This week, the second and final batch of formal English classes for the year – the Basic group – came to an end, with six more students ‘graduating’ from an FT English course. However, we’re hoping to maintain the contact through the English conversation group, an informal, drop-in style class I have been running for about a month. Initially it was put together for the benefit of those Intermediate students from earlier in the year who wished to keep up their English, but the Basic students are now looking to start coming and keep their English ticking over until the next Intermediate class in 2013.

When the conversation group began, the main stimuli for discussion were simple news articles in English. But I soon realised the students were looking for something a little more specific. During the Intermediate course, they’d worked through a book in easy-to-read English on the Christian faith – I posted here at the time regarding some of the terrific conversations we’d had at these classes. Well, to my surprise, the students (none of whom, to my knowledge, are believers) began asking when they’d be able to study another book just like it!

Fortunately, that book was one of a range of similar titles known as the ‘ESL Bible Study Series’ published in the US, and I was able to order a few more such volumes in the last few weeks. We begin the new book, a Bible study in Mark, on Tuesday. Prayers appreciated.

That I was able to get my hands on the texts so quickly (mailing times here ranging from two weeks to two years) is entirely due to the visit of our old friend Rachel Peebles, who kindly found space for them in her luggage on her latest visit from the old country. As ever, Rachel has been busy dropping in on families she’s previously worked with and encouraging the missionary team – in this particular case, with Cadbury’s Boosts and Raisin & Biscuit Yorkies. Verily, my cup runneth over.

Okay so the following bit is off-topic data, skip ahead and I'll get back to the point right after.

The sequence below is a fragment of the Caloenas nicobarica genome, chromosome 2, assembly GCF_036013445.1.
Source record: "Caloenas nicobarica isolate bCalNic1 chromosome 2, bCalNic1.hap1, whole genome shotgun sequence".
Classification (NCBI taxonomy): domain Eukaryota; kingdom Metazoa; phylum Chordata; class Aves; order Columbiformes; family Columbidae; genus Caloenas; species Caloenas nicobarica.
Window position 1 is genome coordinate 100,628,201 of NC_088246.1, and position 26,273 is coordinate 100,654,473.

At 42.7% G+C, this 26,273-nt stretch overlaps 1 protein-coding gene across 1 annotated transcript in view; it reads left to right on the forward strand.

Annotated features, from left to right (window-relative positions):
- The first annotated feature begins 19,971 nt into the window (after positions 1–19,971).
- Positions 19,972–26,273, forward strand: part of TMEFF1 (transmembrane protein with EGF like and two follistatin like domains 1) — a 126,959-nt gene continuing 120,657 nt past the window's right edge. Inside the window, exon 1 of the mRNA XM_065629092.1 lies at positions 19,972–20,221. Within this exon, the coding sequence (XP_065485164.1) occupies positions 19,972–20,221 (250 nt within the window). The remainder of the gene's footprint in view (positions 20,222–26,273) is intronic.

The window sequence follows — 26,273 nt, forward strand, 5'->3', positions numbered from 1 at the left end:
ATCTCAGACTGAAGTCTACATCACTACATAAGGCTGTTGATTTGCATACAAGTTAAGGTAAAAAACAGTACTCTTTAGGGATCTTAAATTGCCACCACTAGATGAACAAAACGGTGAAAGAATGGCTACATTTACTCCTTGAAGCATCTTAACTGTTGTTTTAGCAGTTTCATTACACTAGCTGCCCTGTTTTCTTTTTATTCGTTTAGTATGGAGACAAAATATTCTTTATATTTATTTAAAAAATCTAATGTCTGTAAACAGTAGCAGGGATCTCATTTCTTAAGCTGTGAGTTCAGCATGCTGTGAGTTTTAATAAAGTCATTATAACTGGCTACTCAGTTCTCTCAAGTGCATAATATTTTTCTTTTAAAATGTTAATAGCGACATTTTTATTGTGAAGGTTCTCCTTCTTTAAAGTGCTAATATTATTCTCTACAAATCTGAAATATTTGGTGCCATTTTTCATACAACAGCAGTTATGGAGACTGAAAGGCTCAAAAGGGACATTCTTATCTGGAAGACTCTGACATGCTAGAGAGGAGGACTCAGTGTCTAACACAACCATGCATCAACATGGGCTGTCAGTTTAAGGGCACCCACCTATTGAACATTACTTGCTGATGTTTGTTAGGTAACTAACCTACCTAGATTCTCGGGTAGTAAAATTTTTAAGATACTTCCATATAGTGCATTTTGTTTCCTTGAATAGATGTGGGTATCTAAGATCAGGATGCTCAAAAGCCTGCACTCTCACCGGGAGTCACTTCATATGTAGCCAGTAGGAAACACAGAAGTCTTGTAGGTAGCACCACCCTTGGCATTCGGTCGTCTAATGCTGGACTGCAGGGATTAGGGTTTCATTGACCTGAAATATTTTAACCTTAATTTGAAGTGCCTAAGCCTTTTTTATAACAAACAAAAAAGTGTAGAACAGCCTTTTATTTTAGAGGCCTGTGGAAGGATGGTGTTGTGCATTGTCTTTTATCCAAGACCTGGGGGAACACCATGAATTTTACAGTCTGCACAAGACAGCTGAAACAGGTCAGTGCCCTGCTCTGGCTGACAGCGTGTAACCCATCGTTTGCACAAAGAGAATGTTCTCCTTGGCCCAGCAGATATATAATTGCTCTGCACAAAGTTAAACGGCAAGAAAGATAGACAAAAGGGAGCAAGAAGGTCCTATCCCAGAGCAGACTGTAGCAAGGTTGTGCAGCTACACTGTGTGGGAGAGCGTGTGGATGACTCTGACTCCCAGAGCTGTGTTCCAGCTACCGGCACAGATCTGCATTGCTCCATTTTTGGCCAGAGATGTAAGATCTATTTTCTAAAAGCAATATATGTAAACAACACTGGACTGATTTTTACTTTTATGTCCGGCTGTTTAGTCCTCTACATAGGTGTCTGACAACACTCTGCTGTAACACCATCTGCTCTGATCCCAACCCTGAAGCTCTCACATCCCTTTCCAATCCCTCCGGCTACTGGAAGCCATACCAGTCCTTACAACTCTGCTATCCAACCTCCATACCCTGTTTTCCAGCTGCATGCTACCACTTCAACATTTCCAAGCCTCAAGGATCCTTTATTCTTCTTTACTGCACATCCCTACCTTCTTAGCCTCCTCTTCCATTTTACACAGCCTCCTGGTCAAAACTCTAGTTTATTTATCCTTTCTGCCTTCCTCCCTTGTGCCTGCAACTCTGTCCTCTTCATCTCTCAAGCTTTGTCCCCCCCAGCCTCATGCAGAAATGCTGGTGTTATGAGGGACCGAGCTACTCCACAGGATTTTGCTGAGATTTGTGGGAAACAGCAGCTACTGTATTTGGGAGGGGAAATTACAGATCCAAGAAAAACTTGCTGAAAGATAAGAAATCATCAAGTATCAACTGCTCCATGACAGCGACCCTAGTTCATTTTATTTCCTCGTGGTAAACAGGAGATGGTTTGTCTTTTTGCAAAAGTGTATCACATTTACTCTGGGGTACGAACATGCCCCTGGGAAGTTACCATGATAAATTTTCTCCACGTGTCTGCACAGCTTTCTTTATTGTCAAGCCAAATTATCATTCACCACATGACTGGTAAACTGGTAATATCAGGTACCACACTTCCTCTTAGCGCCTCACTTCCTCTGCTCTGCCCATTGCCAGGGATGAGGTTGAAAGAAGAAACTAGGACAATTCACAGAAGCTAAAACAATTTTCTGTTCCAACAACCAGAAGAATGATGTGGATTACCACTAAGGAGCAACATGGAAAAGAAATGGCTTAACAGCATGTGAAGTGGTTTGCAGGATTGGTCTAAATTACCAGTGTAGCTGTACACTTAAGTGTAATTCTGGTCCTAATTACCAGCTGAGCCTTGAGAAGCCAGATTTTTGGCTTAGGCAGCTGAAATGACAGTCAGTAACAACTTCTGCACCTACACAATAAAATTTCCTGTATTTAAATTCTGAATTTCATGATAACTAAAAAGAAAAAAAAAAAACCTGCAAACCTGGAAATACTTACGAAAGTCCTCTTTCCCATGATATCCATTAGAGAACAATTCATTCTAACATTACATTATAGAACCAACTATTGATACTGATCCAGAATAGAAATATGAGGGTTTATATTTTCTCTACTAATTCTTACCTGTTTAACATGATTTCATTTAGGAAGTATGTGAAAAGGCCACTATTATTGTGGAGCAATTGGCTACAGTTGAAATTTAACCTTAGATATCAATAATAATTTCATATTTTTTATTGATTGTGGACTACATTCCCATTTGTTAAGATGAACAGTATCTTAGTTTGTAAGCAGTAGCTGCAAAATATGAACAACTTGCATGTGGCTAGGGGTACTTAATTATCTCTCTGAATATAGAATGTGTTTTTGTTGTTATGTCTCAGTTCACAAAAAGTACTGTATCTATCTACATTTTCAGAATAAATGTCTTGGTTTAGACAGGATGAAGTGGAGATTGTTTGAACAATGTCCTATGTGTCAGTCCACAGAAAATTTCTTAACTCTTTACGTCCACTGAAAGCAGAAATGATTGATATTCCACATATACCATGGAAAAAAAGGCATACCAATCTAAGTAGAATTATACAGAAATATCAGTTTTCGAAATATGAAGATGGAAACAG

• Again, for a positive outcome for our land application.
  • For Craig, teaching on Ruth 2 at the youth group tonight.
  • For energy and focus for Amanda, who continues to man the good ship Audiology single-handedly during her partner’s month-long absence, particularly as she simultaneously spins her church plates (such as tomorrow evening’s young women’s Bible study).
  • For the English conversation group, as they begin to get their teeth into Mark this week.

  • For an encouraging answer to prayer this week; we saw God’s hand at work in a particular situation in a very powerful way.
  •  For the encouragement of Rachel’s visit.

¡Que Dios les bendiga!

Craig & Amanda

Saturday, November 10, 2012

Saturday Post -- 10/11/12

Somewhere, in a dusty corner of a Trinidad office, sits a pile of papers upon which reside a good deal of our thoughts and prayers. Thirteen months ago, having bought two plots of land a year earlier, and having intended on building our home there, we submitted our final payment and began a process of paperwork which should have taken a month or two. Owing to a dose of naiveté on our part, but moreso to the vendor's negligence, not to mention her residing a day's journey from here, our last year has been dominated by delays, frustrations and long waits in lawyers' offices (click on the 'housing' label at the foot of this post to get a flavour). 

On Monday, we submitted documentation for both plots to the local land registry, the last stop for any land transfer application here, and the furthest we have been able to take this process to date. They required eight working days to process the documentation, so by the end of this week, we should, barring any issues with our paperwork (and there have been a fair few until now!), be the officially recognised owners of two plots of land. Please pray!